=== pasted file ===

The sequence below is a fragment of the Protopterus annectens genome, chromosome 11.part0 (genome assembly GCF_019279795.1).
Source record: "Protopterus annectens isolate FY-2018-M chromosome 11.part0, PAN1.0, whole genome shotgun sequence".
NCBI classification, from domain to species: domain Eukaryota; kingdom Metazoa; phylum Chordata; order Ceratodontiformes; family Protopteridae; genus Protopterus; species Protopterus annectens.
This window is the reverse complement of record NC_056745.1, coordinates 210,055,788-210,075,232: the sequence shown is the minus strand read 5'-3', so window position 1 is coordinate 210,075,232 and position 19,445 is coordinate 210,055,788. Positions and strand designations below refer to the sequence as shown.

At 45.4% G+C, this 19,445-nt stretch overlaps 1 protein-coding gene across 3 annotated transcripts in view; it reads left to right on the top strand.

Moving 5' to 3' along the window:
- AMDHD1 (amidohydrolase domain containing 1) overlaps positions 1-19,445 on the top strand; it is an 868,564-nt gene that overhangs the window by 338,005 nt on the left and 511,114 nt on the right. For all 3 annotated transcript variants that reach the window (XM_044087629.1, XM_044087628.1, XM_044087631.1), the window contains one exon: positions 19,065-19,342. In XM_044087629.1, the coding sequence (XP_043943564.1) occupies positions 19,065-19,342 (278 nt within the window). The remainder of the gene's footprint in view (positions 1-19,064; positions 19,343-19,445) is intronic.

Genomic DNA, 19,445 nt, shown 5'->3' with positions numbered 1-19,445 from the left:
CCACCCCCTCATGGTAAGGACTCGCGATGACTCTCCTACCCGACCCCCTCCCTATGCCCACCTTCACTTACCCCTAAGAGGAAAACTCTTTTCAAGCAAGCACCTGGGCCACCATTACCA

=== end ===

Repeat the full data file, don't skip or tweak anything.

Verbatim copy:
The sequence below is a fragment of the Protopterus annectens genome, chromosome 11.part0 (genome assembly GCF_019279795.1).
Source record: "Protopterus annectens isolate FY-2018-M chromosome 11.part0, PAN1.0, whole genome shotgun sequence".
NCBI classification, from domain to species: domain Eukaryota; kingdom Metazoa; phylum Chordata; order Ceratodontiformes; family Protopteridae; genus Protopterus; species Protopterus annectens.
This window is the reverse complement of record NC_056745.1, coordinates 210,055,788-210,075,232: the sequence shown is the minus strand read 5'-3', so window position 1 is coordinate 210,075,232 and position 19,445 is coordinate 210,055,788. Positions and strand designations below refer to the sequence as shown.

At 45.4% G+C, this 19,445-nt stretch overlaps 1 protein-coding gene across 3 annotated transcripts in view; it reads left to right on the top strand.

Moving 5' to 3' along the window:
- AMDHD1 (amidohydrolase domain containing 1) overlaps positions 1-19,445 on the top strand; it is an 868,564-nt gene that overhangs the window by 338,005 nt on the left and 511,114 nt on the right. For all 3 annotated transcript variants that reach the window (XM_044087629.1, XM_044087628.1, XM_044087631.1), the window contains one exon: positions 19,065-19,342. In XM_044087629.1, the coding sequence (XP_043943564.1) occupies positions 19,065-19,342 (278 nt within the window). The remainder of the gene's footprint in view (positions 1-19,064; positions 19,343-19,445) is intronic.

Genomic DNA, 19,445 nt, shown 5'->3' with positions numbered 1-19,445 from the left:
CCACCCCCTCATGGTAAGGACTCGCGATGACTCTCCTACCCGACCCCCTCCCTATGCCCACCTTCACTTACCCCTAAGAGGAAAACTCTTTTCAAGCAAGCACCTGGGCCACCATTACCA